Pulp at Finsbury Park: still the biggest band who can pull off a set list featuring so many obscurities

On their second reunion tour, Pulp give us the hits, and plenty to please themselves and their hardcore fans

The only comparison I have to a gig in north London’s Finsbury Park was when I saw Oasis here in 2002, pushing Heathen Chemistry – a record I think even Noel Gallagher has forgotten. Liam wore an overly complicated parka that day, which instantly became a coveted item. It rained heavily and there was an extraordinary amount of piss in the air, even for an Oasis gig. A friend of a friend went home with only one shoe – a Clark’s Wallabee, of course. I loved every horrible second of it.

Oasis weren’t as far past their prime as Pulp were at that time, who’d released their final album a year before and would split up a year later. We’re currently basking in their second reunion since, their first being a huge triumph in 2011, and a reminder that they really were the sensible choice as your favourite Britpop band, as any Pulp lifer will constantly tell you.

The Finsbury Park of tonight couldn’t be more different to the Finsbury Park I experienced in 2002. There’s not one fighter between the 40,000 of us, and you get the sense that if they let a single punk loose in here, they’d have every one of us. It makes for very pleasant evening indeed, where the front circle remains half empty until 10 minutes before the band come on, because everyone is too polite to even try to enter it.

When Pulp do arrive, it’s after an extended VT that begins with a very early VHS tape of the band sitting around at a rehearsal (they couldn’t have been much more than teenagers in it), some extended ambient chords and then, eventually, the famous Different Class Pulp font introducing: “Welcome to a night you will remember for the rest of your life.” It instructs us to make noise, and then more noise, and finally gets to: “This is what we do for an encore,” answering the question asked in ‘This Is Hardcore’. When the velvet curtain peels apart and the band start with ‘I Spy’, more curious and very Pulp selections are about to follow. Jarvis Cocker sings from under the stage before slowly rising through a trapdoor at the top of raked steps, silhouetted against a ginormous full moon, as his jagged, bendy body was designed to be seen, and somehow appears even when he’s not backlit.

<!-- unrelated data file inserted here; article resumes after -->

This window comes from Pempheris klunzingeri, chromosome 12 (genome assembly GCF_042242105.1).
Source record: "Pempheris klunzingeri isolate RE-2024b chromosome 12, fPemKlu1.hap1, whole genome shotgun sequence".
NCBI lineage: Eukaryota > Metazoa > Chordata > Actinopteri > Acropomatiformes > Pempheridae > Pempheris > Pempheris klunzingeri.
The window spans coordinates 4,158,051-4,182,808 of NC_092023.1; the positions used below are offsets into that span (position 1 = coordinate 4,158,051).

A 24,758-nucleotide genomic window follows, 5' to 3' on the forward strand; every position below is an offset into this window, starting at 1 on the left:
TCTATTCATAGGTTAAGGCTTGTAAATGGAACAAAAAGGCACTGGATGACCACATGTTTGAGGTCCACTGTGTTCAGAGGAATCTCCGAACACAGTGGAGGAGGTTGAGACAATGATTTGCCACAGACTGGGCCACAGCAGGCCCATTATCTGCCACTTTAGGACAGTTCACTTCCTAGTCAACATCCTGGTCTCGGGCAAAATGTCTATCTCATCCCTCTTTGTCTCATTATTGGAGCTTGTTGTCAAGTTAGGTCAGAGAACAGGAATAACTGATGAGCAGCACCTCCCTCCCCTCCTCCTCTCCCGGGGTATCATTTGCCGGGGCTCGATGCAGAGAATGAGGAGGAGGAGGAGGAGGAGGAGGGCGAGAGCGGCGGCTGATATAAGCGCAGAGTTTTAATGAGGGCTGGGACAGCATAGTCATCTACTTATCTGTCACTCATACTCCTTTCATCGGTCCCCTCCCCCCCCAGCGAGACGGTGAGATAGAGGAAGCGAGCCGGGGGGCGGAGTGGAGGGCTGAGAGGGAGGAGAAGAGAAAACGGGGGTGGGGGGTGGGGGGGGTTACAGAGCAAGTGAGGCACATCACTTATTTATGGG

There’s no warming up – Pulp sound exactly like Pulp from this point on, with Cocker’s voice only getting better as we go. There are some clever helping hands here, including a few extra band members on percussion and keys and an extra guitar (usual show band tricks for productions of this size), and, most notably, a string section who make ‘Something Changed’ a sweeping beauty in particular, which Cocker dedicates to the late Steve Mackey. Before that, ‘Mis-Shapes’ goes out to the LGBTQIA+ community on the day of Pride, and later the always-euphoric ‘Do You Remember The First Time’ is for anyone present who saw the band’s last Finsbury Park show, 25 years ago.

Hits, hits, hits, it would seem, and Pulp do give us want we all want on that front, but aside from ‘Sorted For E’s & Wizz’ (during which the string section don’t exit the stage while they’re not performing, but put on bucket hats and whistles and pull out bongos and wot-not after Cocker introduces the track with: “Well, it’s nearly dark now, so it must be time for a rave”), the perfect ‘Babies’, and what else but ‘Common People’ to end. We also get not just ‘Weeds’ from that final album (We Love Life) but ‘Weeds II’ and ‘Sunrise’, which ends the show before what is essentially the encore. There’s the permanent puzzle of the excellent ‘Pink Glove’ from His ‘n’ Hers too, and, with the band pushing their luck as far as they possibly can, ‘Like a Friend’, from the abysmal 1998 film adaption of Great Expectations – the best things in the movie by a long way, and the least-known song tonight, including the 1993 standalone single ‘Razzmatazz’, which is the real finale, bravely, stubbornly following ‘Common People’.


But I wonder how lesser-known these songs are to everyone here. It’d be a lie to say that ‘Like a Friend’ lands quite like ‘Disco 2000’ and ‘F.E.E.L.I.N.G.C.A.L.L.E.D.L.O.V.E.’ (thank god we get that too), but casual Pulp fans don’t really exist. Pulp are, to all intents and purposes, the country’s biggest cult band ­– you either love all of them, or only ‘Common People’, in which case you don’t love Pulp and all of their eccentricities at all. And besides, after a run of ‘This Is Hardcore’ (sadly the only track from that masterpiece of an album), ‘Do You Remember The First Time’ and ‘Babies’, our shredded voice boxes needed the respite of ‘Sunrise’.

When the band did walk back on after ‘Common People’ for one last song, the exit signs and travel information had briefly come on to signify that that was definitely the end of the show. And how couldn’t it be? The fool in me then remembered ‘Help The Aged’. A bit anticlimactic, I thought, but very happy to hear it. After the band then whipped through ‘Razzmatazz’, with the crowd just happy that Pulp were playing anything at all, and Cocker, after 90 minutes of twitching and jerking and thrusting and leaping like his mid-20s self, choked up as he said goodnight for the final time, I realised that following their biggest song with something so obscure wasn’t just about Pulp being crowd pleasers despite their best efforts, but also about them being unable to drag themselves away. It’s rare you can say either of those things about a band reforming so successfully 20 years after they first split up; together, they only apply to this one.

Photography by Jamie MacMillan